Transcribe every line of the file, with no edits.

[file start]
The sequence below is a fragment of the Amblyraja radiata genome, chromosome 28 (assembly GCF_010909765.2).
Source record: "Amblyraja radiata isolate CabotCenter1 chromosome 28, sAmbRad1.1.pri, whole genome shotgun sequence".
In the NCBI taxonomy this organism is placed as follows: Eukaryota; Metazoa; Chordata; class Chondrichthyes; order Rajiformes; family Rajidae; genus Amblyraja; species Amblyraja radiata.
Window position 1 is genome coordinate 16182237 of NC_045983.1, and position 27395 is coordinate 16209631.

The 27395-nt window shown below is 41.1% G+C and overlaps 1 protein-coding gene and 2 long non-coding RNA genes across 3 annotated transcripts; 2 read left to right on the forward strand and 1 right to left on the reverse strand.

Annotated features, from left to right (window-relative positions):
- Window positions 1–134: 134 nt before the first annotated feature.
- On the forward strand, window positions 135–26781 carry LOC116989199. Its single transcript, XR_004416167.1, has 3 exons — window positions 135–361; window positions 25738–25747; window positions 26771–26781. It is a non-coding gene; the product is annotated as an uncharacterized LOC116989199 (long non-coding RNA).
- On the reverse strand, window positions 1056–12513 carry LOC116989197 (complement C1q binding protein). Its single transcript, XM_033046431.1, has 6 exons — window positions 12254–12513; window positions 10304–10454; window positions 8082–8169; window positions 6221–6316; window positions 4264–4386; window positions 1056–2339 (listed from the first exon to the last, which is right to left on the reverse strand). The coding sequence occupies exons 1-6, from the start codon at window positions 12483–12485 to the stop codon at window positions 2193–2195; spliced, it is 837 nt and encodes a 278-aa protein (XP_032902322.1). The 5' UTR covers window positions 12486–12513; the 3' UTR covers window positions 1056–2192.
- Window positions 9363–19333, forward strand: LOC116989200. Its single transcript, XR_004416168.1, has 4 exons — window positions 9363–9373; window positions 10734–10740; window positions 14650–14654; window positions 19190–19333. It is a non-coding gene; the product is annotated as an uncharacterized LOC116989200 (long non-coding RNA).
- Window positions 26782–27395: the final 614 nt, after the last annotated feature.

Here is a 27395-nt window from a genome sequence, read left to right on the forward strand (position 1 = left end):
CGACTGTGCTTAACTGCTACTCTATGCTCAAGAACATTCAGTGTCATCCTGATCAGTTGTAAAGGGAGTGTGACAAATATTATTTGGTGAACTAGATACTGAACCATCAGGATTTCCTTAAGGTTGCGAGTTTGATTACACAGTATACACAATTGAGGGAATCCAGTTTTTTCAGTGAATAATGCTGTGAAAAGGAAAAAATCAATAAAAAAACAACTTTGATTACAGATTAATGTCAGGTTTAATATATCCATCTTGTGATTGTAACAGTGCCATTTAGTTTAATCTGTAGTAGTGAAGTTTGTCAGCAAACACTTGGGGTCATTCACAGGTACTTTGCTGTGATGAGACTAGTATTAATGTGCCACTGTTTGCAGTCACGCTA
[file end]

The sequence below is a fragment of the Amblyraja radiata genome, chromosome 28 (assembly GCF_010909765.2).
Source record: "Amblyraja radiata isolate CabotCenter1 chromosome 28, sAmbRad1.1.pri, whole genome shotgun sequence".
In the NCBI taxonomy this organism is placed as follows: Eukaryota; Metazoa; Chordata; class Chondrichthyes; order Rajiformes; family Rajidae; genus Amblyraja; species Amblyraja radiata.
Window position 1 is genome coordinate 16182237 of NC_045983.1, and position 27395 is coordinate 16209631.

The 27395-nt window shown below is 41.1% G+C and overlaps 1 protein-coding gene and 2 long non-coding RNA genes across 3 annotated transcripts; 2 read left to right on the forward strand and 1 right to left on the reverse strand.

Annotated features, from left to right (window-relative positions):
- Window positions 1–134: 134 nt before the first annotated feature.
- On the forward strand, window positions 135–26781 carry LOC116989199. Its single transcript, XR_004416167.1, has 3 exons — window positions 135–361; window positions 25738–25747; window positions 26771–26781. It is a non-coding gene; the product is annotated as an uncharacterized LOC116989199 (long non-coding RNA).
- On the reverse strand, window positions 1056–12513 carry LOC116989197 (complement C1q binding protein). Its single transcript, XM_033046431.1, has 6 exons — window positions 12254–12513; window positions 10304–10454; window positions 8082–8169; window positions 6221–6316; window positions 4264–4386; window positions 1056–2339 (listed from the first exon to the last, which is right to left on the reverse strand). The coding sequence occupies exons 1-6, from the start codon at window positions 12483–12485 to the stop codon at window positions 2193–2195; spliced, it is 837 nt and encodes a 278-aa protein (XP_032902322.1). The 5' UTR covers window positions 12486–12513; the 3' UTR covers window positions 1056–2192.
- Window positions 9363–19333, forward strand: LOC116989200. Its single transcript, XR_004416168.1, has 4 exons — window positions 9363–9373; window positions 10734–10740; window positions 14650–14654; window positions 19190–19333. It is a non-coding gene; the product is annotated as an uncharacterized LOC116989200 (long non-coding RNA).
- Window positions 26782–27395: the final 614 nt, after the last annotated feature.

Here is a 27395-nt window from a genome sequence, read left to right on the forward strand (position 1 = left end):
CGACTGTGCTTAACTGCTACTCTATGCTCAAGAACATTCAGTGTCATCCTGATCAGTTGTAAAGGGAGTGTGACAAATATTATTTGGTGAACTAGATACTGAACCATCAGGATTTCCTTAAGGTTGCGAGTTTGATTACACAGTATACACAATTGAGGGAATCCAGTTTTTTCAGTGAATAATGCTGTGAAAAGGAAAAAATCAATAAAAAAACAACTTTGATTACAGATTAATGTCAGGTTTAATATATCCATCTTGTGATTGTAACAGTGCCATTTAGTTTAATCTGTAGTAGTGAAGTTTGTCAGCAAACACTTGGGGTCATTCACAGGTACTTTGCTGTGATGAGACTAGTATTAATGTGCCACTGTTTGCAGTCACGCTA